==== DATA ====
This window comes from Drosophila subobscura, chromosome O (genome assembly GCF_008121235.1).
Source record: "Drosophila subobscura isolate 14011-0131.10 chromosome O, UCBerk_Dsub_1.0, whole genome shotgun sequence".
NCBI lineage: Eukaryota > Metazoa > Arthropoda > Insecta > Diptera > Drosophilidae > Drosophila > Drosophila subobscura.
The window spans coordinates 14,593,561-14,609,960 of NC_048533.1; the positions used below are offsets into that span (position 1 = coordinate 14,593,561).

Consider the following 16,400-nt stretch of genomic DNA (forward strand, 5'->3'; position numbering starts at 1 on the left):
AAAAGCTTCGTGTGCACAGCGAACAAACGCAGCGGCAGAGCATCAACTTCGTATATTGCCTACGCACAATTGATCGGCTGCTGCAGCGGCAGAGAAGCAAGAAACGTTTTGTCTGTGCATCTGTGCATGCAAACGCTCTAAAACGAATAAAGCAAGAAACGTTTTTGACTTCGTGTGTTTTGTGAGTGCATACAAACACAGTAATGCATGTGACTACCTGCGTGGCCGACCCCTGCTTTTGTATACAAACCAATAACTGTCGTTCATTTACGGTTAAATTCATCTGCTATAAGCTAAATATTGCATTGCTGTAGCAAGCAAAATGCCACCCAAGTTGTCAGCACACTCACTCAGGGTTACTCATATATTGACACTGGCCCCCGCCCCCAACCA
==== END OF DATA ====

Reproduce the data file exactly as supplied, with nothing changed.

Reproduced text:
This window comes from Drosophila subobscura, chromosome O (genome assembly GCF_008121235.1).
Source record: "Drosophila subobscura isolate 14011-0131.10 chromosome O, UCBerk_Dsub_1.0, whole genome shotgun sequence".
NCBI lineage: Eukaryota > Metazoa > Arthropoda > Insecta > Diptera > Drosophilidae > Drosophila > Drosophila subobscura.
The window spans coordinates 14,593,561-14,609,960 of NC_048533.1; the positions used below are offsets into that span (position 1 = coordinate 14,593,561).

Consider the following 16,400-nt stretch of genomic DNA (forward strand, 5'->3'; position numbering starts at 1 on the left):
AAAAGCTTCGTGTGCACAGCGAACAAACGCAGCGGCAGAGCATCAACTTCGTATATTGCCTACGCACAATTGATCGGCTGCTGCAGCGGCAGAGAAGCAAGAAACGTTTTGTCTGTGCATCTGTGCATGCAAACGCTCTAAAACGAATAAAGCAAGAAACGTTTTTGACTTCGTGTGTTTTGTGAGTGCATACAAACACAGTAATGCATGTGACTACCTGCGTGGCCGACCCCTGCTTTTGTATACAAACCAATAACTGTCGTTCATTTACGGTTAAATTCATCTGCTATAAGCTAAATATTGCATTGCTGTAGCAAGCAAAATGCCACCCAAGTTGTCAGCACACTCACTCAGGGTTACTCATATATTGACACTGGCCCCCGCCCCCAACCA